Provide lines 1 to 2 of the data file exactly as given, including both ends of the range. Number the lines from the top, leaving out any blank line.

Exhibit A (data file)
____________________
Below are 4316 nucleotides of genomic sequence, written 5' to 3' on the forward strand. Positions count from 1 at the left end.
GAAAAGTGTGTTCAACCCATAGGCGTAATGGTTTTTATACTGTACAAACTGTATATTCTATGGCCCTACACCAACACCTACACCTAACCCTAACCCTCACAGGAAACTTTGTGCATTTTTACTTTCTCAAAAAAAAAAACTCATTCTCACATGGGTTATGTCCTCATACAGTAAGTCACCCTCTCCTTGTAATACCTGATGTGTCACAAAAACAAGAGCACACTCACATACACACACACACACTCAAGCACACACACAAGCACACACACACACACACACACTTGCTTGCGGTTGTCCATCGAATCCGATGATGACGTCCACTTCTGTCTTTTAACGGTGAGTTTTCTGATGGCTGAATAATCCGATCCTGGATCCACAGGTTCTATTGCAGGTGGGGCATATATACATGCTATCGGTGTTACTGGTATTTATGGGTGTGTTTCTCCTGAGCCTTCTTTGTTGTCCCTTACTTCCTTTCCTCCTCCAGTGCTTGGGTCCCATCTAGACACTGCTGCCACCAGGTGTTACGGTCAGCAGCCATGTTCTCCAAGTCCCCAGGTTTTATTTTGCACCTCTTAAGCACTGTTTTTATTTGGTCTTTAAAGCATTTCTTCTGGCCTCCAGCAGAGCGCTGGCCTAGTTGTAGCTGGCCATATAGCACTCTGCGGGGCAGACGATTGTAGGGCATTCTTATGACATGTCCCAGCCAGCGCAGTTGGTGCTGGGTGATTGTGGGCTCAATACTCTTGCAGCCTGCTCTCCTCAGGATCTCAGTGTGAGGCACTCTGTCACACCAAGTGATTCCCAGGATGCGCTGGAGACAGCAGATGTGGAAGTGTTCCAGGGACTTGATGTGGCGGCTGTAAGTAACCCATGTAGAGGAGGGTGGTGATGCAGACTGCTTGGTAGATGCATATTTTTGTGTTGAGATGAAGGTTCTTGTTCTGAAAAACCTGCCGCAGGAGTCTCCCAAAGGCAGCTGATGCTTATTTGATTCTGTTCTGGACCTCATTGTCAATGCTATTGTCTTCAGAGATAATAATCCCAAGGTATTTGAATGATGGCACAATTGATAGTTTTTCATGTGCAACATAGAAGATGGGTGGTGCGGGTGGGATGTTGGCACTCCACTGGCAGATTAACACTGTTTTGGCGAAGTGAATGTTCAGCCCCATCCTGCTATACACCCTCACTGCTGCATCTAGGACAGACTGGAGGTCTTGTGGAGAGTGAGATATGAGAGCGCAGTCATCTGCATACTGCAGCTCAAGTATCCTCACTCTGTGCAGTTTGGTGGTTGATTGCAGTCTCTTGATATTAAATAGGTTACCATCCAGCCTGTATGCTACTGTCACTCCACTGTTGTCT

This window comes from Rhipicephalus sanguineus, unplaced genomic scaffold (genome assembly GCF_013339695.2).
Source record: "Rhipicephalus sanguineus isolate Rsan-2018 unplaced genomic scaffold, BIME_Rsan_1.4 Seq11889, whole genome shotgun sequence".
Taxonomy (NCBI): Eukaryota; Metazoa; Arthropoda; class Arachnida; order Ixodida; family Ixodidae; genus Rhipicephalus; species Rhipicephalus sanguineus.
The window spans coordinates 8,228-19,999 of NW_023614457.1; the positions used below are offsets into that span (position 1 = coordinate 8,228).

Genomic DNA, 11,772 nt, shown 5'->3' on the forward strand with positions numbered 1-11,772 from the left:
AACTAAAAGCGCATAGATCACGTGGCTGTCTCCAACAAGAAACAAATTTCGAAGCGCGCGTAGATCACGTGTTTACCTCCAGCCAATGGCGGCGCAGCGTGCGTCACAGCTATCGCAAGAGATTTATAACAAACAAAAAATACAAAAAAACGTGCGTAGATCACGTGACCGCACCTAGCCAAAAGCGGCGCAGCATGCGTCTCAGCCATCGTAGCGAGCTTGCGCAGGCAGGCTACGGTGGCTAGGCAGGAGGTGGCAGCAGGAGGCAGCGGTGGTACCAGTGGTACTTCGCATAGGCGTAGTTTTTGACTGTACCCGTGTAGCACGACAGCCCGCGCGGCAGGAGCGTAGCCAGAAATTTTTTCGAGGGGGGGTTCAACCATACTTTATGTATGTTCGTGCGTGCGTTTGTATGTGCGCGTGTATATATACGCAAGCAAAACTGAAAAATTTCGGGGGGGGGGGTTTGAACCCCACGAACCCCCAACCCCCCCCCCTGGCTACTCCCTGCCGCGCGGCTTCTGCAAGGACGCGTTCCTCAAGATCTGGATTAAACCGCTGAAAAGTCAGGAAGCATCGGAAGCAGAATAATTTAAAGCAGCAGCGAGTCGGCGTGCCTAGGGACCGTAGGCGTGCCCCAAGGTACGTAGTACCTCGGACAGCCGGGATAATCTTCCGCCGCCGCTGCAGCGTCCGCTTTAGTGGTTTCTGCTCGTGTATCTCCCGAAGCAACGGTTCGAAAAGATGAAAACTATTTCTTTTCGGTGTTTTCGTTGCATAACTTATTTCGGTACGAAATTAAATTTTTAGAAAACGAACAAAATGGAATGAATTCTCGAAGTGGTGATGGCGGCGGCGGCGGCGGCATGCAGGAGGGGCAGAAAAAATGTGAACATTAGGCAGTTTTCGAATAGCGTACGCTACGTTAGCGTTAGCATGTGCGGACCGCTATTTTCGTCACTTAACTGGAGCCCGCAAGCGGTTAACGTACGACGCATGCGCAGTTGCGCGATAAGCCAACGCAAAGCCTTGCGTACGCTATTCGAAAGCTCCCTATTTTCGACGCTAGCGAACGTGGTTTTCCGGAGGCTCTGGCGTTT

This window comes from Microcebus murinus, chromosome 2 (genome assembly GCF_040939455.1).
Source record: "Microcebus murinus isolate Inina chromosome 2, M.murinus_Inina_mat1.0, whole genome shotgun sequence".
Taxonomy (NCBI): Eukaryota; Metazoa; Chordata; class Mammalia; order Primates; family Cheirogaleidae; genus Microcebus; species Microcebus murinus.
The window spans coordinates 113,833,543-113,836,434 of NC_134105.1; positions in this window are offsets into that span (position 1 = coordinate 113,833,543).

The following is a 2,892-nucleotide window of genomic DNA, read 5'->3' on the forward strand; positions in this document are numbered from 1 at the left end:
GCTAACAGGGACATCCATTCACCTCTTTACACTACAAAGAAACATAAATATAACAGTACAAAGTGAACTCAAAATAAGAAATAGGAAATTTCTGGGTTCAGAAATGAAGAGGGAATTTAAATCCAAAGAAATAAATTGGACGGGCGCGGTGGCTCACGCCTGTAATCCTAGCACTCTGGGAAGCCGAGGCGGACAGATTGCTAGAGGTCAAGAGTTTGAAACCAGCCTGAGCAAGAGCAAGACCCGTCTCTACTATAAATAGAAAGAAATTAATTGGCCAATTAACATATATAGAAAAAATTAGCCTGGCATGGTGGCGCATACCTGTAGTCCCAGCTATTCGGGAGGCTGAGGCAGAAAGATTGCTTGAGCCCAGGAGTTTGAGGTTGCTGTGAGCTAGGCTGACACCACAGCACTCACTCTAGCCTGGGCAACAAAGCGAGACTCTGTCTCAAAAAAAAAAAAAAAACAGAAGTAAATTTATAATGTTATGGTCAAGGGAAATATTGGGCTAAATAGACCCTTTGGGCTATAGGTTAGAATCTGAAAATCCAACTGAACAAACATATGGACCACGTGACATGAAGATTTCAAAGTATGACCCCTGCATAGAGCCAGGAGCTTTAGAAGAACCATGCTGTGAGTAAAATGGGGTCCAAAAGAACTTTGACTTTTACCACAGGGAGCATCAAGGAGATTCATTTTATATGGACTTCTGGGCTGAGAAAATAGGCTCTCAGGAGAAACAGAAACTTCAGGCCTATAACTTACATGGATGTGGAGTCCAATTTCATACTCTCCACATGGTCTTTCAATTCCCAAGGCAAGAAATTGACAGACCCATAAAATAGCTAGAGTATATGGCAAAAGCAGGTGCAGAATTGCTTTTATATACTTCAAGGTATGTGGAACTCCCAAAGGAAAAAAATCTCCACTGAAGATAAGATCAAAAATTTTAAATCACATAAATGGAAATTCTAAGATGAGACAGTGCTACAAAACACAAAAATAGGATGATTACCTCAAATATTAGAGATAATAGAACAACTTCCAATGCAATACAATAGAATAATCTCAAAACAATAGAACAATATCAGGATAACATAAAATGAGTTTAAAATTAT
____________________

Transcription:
Below are 4316 nucleotides of genomic sequence, written 5' to 3' on the forward strand. Positions count from 1 at the left end.
GAAAAGTGTGTTCAACCCATAGGCGTAATGGTTTTTATACTGTACAAACTGTATATTCTATGGCCCTACACCAACACCTACACCTAACCCTAACCCTCACAGGAAACTTTGTGCATTTTTACTTTCTCAAAAAAAAAAACTCATTCTCACATGGGTTATGTCCTCATACAGTAAGTCACCCTCTCCTTGTAATACCTGATGTGTCACAAAAACAAGAGCACACTCACATACACACACACACACTCAAGCACACACACAAGCACACACACACACACACACACTTGCTTGCGGTTGTCCATCGAATCCGATGATGACGTCCACTTCTGTCTTTTAACGGTGAGTTTTCTGATGGCTGAATAATCCGATCCTGGATCCACAGGTTCTATTGCAGGTGGGGCATATATACATGCTATCGGTGTTACTGGTATTTATGGGTGTGTTTCTCCTGAGCCTTCTTTGTTGTCCCTTACTTCCTTTCCTCCTCCAGTGCTTGGGTCCCATCTAGACACTGCTGCCACCAGGTGTTACGGTCAGCAGCCATGTTCTCCAAGTCCCCAGGTTTTATTTTGCACCTCTTAAGCACTGTTTTTATTTGGTCTTTAAAGCATTTCTTCTGGCCTCCAGCAGAGCGCTGGCCTAGTTGTAGCTGGCCATATAGCACTCTGCGGGGCAGACGATTGTAGGGCATTCTTATGACATGTCCCAGCCAGCGCAGTTGGTGCTGGGTGATTGTGGGCTCAATACTCTTGCAGCCTGCTCTCCTCAGGATCTCAGTGTGAGGCACTCTGTCACACCAAGTGATTCCCAGGATGCGCTGGAGACAGCAGATGTGGAAGTGTTCCAGGGACTTGATGTGGCGGCTGTAAGTAACCCATGTAGAGGAGGGTGGTGATGCAGACTGCTTGGTAGATGCATATTTTTGTGTTGAGATGAAGGTTCTTGTTCTGAAAAACCTGCCGCAGGAGTCTCCCAAAGGCAGCTGATGCTTATTTGATTCTGTTCTGGACCTCATTGTCAATGCTATTGTCTTCAGAGATAATAATCCCAAGGTATTTGAATGATGGCACAATTGATAGTTTTTCATGTGCAACATAGAAGATGGGTGGTGCGGGTGGGATGTTGGCACTCCACTGGCAGATTAACACTGTTTTGGCGAAGTGAATGTTCAGCCCCATCCTGCTATACACCCTCACTGCTGCATCTAGGACAGACTGGAGGTCTTGTGGAGAGTGAGATATGAGAGCGCAGTCATCTGCATACTGCAGCTCAAGTATCCTCACTCTGTGCAGTTTGGTGGTTGATTGCAGTCTCTTGATATTAAATAGGTTACCATCCAGCCTGTATGCTACTGTCACTCCACTGTTGTCT